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PHP ─ Date and Time

Dates are so much part of everyday life that it becomes easy to work with them without thinking. PHP also provides powerful tools for date arithmetic that make manipulating dates easy.

Getting the Time Stamp with time()

PHP's time() function gives you all the information that you need about the current date and time. It requires no arguments but returns an integer.

The integer returned by time() represents the number of seconds elapsed since midnight GMT on January 1, 1970. This moment is known as the UNIX epoch, and the number of seconds that have elapsed since then is referred to as a time stamp.

print time();

It will produce the following result:


This is something difficult to understand. But PHP offers excellent tools to convert a time stamp into a form that humans are comfortable with.

Converting a Time Stamp with getdate()

The function getdate() optionally accepts a timestamp and returns an associative array containing information about the date. If you omit the time stamp, it works with the current time stamp as returned by time().

The following table lists the elements contained in the array returned by getdate().
secondsSeconds past the minutes (0-59)20
minutesMinutes past the hour (0 - 59)29
hoursHours of the day (0 - 23)22
mdayDay of the month (1 - 31)11
wdayDay of the week (0 - 6)4
monMonth of the year (1 - 12)7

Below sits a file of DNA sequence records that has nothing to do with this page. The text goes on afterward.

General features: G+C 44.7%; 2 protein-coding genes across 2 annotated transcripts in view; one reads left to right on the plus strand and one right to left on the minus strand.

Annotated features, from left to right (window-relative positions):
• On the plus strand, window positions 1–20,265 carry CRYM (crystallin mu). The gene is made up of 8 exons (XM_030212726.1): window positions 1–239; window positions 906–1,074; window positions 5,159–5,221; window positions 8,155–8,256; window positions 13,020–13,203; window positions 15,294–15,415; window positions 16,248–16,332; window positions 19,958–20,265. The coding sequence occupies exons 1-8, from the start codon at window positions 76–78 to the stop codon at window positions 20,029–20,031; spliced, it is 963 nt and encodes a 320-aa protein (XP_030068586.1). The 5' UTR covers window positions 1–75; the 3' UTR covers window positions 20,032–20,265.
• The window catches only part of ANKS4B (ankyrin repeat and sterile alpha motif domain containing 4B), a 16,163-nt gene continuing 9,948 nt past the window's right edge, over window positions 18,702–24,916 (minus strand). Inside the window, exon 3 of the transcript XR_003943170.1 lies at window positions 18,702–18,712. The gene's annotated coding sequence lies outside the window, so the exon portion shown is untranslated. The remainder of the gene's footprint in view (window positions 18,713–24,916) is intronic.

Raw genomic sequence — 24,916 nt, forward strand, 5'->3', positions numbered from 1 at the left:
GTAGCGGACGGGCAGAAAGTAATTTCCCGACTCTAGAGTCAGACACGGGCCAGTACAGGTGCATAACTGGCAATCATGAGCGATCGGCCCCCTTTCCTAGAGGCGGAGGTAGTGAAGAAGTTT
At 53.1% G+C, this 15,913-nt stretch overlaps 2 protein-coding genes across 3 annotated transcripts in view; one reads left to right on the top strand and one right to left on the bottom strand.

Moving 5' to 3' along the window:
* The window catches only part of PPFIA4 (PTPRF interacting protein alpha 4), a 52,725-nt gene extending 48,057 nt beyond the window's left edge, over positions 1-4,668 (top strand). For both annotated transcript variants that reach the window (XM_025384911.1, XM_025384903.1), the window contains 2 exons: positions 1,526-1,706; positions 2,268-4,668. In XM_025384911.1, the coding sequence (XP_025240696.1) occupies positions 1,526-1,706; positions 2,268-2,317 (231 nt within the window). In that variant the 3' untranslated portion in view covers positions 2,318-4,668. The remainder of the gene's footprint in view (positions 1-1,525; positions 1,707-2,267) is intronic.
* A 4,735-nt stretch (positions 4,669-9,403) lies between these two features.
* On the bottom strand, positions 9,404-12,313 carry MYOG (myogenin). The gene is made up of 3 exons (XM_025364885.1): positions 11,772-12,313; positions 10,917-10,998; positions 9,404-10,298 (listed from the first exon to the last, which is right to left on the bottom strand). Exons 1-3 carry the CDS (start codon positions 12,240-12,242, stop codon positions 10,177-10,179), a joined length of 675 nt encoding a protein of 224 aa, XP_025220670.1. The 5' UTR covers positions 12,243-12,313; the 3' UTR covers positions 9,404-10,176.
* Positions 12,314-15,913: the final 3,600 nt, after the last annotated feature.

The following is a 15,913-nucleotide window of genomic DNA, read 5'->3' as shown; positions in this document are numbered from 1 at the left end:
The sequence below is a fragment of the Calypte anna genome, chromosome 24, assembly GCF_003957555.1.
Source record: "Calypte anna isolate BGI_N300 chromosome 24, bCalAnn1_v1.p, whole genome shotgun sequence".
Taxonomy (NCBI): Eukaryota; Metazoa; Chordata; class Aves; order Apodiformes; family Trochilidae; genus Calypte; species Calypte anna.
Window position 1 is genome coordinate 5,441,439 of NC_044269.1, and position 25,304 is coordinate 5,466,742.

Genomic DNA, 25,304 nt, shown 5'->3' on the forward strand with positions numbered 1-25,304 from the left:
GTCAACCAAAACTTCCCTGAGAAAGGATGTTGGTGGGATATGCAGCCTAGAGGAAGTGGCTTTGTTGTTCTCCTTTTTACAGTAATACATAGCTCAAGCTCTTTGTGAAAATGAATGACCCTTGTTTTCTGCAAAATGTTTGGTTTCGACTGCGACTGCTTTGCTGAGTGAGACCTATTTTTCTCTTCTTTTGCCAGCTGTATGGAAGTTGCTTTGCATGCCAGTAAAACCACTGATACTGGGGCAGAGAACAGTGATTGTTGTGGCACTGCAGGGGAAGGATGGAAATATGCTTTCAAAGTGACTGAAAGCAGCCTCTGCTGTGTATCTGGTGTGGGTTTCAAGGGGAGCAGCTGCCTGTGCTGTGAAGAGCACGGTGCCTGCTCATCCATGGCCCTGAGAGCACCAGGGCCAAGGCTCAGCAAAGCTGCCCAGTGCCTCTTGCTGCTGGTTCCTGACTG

yearYear (4 digits)1997
ydayDay of year ( 0 - 365 )19
weekdayDay of the weekThursday
monthMonth of the yearJanuary
Now you have complete control over date and time. You can format this date and time in whatever format you want.


Try out the following example.

$date_array = getdate();
foreach ( $date_array as $key => $val )
print "$key = $val<br />";
$formated_date = "Today's date: ";
$formated_date .= $date_array[mday] . "/";
$formated_date .= $date_array[mon] . "/";
$formated_date .= $date_array[year];
print $formated_date;

It will produce the following result:

second = 6
minutes = 15
hours = 11
mday = 19
wday = 2
mon = 7
year = 2016
yday = 200
weekday = Tuesday
monday = July
0 = 1468926906
Today's date:19/7/2016

Converting a Time Stamp with date()

The date() function returns a formatted string representing a date. You can exercise an enormous amount of control over the format that date() returns with a string argument that you must pass to it.


The date() optionally accepts a time stamp if omitted, then current date and time will be used. Any other data you include in the format string passed to date() will be included in the return value.

The following table lists the codes that a format string can contain:
a'am' or 'pm' lowercasepm
A'AM' or 'PM' uppercasePM
dDay of month, a number with leading zeroes20
DDay of week (three letters)Thu
FMonth nameJanuary
hHour (12-hour format - leading zeroes)12
HHour (24-hour format - leading zeroes)22
gHour (12-hour format - no leading zeroes)12
GHour (24-hour format - no leading zeroes)22
iMinutes ( 0 - 59 )23
jDay of the month (no leading zeroes20
l (Lower 'L')Day of the weekThursday
LLeap year ('1' for yes, '0' for no)1
mMonth of year (number - leading zeroes)1
MMonth of year (three letters)Jan
rThe RFC 2822 formatted dateThu, 21 Dec
2000 16:01:07
nMonth of year (number - no leading zeroes)2
sSeconds of hour20
UTime stamp948372444
yYear (two digits)06
YYear (four digits)2006
zDay of year (0 - 365)206
ZOffset in seconds from GMT+5

Try out the following example.

print date("m/d/y G.i:s<br>", time());
print "Today is ";
print date("j of F Y, \a\\t g.i a", time());

It will produce following result:

07/19/16 11.15:06 Today is 19 20 16f July 11.15 am

Hope you have a good understanding of how to format date and time according to your requirement. For your reference a complete list of all the date and time functions is given in PHP Date & Time Functions.
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